The collection of location data, combined with widespread adoption of smartphones has given rise to a new type of marketing – drive-to-store. The idea is to lure targeted customers into stores, whatever their location and means of transport. And this is a major digital strategy, considering that more than 90% of purchases are still made in brick-and-mortar stores, according to a survey by the US Census Bureau.

Despite the rise of e-commerce, which currently accounts for 9.1% of all purchases, customers still prefer brick-and-mortar stores. This explains why digital commerce giants are setting up chains of shops to reinforce their brands. With the explosion of location analytics and the increase in drive-to-store and web-to-store strategies, the line between digital and physical is becoming increasingly blurred.

Retailers are now investing in mobile technologies to boost in-store sales

Collecting location data and measuring in-store traffic allows them to implement targeted actions and analyse them in real-time. “The real asset of drive-to-store is that you can measure the impact of an advertising campaign on in-store traffic and sales. Up until 2017, the technologies available enabled you to analyse actions after a campaign was launched. But 2018 will see the advent of real-time measuring tools,” explained Nicolas Rieul, VP Strategy EMEA for S4M to LSA magazine. Retailers will thus be able to assess the Return on Investment of digital marketing campaigns immediately, even more so with the rise in contactless mobile payment systems.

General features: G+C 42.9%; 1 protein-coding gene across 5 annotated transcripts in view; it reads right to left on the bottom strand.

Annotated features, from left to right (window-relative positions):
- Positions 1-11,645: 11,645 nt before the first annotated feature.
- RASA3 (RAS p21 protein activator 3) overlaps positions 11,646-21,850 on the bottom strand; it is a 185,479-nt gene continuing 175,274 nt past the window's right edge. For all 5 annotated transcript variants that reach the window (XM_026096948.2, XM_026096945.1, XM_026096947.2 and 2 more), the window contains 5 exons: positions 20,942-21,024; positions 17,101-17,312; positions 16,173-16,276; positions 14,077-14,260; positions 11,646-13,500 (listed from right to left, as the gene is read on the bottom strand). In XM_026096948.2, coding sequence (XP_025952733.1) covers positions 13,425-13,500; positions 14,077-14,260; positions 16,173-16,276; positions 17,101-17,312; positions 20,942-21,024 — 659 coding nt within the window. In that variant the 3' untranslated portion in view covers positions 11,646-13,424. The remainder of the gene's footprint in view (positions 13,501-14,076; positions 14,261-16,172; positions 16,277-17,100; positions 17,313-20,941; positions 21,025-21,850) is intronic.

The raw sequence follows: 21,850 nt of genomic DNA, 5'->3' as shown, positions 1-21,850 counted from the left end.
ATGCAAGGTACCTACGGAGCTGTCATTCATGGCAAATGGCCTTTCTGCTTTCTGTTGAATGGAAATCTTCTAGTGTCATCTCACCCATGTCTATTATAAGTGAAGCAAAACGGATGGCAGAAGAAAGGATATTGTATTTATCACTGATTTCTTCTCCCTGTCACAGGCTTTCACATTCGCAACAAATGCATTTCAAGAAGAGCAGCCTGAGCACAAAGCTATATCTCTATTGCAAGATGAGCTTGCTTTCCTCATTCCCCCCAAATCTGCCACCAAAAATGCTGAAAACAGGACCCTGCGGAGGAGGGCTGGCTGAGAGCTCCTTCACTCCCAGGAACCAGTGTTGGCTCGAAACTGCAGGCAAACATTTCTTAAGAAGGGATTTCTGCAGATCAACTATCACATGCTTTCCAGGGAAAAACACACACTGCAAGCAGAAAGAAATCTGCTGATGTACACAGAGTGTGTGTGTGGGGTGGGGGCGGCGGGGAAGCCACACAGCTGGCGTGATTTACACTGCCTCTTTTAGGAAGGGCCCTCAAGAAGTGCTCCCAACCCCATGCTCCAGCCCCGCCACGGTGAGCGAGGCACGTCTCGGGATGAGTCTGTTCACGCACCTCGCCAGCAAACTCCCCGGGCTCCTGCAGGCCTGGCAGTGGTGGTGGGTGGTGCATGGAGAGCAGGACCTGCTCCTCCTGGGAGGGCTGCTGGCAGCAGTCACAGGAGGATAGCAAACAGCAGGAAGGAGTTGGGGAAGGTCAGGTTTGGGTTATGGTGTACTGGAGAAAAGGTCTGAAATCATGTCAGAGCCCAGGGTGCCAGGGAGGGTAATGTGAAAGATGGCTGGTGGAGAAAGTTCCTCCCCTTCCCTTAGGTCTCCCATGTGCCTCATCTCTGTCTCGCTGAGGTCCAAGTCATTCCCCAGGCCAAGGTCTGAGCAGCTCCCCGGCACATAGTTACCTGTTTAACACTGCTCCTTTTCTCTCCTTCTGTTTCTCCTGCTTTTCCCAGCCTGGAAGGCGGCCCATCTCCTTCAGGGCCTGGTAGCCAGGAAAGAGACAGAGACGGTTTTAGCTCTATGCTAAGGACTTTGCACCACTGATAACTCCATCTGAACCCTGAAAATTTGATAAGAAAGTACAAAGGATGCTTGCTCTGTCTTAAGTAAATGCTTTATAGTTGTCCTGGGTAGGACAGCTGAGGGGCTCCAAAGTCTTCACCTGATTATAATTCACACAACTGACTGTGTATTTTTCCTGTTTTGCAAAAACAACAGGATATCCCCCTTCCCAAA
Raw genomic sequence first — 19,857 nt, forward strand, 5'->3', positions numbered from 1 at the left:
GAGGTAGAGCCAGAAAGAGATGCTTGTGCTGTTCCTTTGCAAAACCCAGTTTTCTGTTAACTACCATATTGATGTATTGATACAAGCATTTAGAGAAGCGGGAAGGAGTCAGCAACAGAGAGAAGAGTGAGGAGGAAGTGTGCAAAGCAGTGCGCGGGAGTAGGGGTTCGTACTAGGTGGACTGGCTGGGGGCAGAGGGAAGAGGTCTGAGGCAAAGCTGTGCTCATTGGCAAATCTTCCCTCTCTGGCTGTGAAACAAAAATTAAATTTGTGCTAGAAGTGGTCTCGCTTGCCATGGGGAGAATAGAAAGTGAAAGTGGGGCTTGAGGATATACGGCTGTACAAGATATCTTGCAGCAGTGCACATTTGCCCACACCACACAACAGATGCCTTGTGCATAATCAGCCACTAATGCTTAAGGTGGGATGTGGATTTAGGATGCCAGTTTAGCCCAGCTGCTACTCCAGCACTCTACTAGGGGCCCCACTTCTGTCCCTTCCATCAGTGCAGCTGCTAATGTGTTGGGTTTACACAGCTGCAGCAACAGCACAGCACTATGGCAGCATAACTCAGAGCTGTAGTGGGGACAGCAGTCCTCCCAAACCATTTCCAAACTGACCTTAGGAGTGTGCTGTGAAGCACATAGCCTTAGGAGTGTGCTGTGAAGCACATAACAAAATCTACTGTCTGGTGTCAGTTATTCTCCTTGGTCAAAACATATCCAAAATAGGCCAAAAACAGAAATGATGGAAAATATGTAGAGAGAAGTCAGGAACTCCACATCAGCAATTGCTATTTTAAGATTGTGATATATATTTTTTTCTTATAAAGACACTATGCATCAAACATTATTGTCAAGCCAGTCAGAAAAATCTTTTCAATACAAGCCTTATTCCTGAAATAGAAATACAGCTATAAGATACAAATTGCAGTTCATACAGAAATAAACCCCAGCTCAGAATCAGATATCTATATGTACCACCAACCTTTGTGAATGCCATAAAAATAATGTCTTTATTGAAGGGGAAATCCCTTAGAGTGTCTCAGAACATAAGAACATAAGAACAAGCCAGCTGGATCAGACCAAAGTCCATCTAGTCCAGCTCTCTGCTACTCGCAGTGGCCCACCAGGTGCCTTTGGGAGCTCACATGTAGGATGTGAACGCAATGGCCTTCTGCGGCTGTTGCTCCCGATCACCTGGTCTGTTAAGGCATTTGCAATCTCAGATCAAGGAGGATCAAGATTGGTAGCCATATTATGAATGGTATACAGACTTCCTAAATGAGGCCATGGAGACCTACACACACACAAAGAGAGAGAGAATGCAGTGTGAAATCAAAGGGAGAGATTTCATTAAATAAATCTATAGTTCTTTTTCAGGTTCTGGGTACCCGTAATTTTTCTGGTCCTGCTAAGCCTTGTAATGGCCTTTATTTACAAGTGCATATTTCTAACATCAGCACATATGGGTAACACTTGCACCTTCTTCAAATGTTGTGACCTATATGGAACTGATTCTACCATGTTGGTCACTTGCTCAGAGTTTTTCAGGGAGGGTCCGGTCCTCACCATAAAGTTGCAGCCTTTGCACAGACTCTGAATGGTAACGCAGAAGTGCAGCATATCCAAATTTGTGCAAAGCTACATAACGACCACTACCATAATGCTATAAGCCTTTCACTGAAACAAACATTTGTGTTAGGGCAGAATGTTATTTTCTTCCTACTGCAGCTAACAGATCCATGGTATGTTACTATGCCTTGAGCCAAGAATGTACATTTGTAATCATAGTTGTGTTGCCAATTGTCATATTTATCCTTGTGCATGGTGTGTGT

Drive-to-store increases brand engagement

Yet despite the digital explosion, in 2030, 50% of consumers will continue to buy in-store. According to a 2016 report conducted by Kantar TNS for Comarch, drive-to-store will continue to draw customers into physical stores. 50% of respondents said they appreciated getting personalised offers on their mobile, 50% said they would go back to a store as a result of a positive purchasing experience and 20% thought that individual offers and personalised rewards were the keys to customer loyalty.

Millennials and digital marketing

Whilst 52% of French consumers say they would use on-line reduction vouchers, unsurprisingly it’s the younger generations who are more susceptible to digital marketing and drive-to-store strategies. Millennials (21-34-year-olds) and Z generation (15-20-year-olds) are three times more likely to use digital solutions to buy food than over 50’s and 1.5 times more likely than 35-49-year-olds. Meanwhile, 43% of respondents of all age groups said that digital made for an easier shopping experience for everyday products. (Survey by Nielsen Catalina July 2016).

Sources : LSA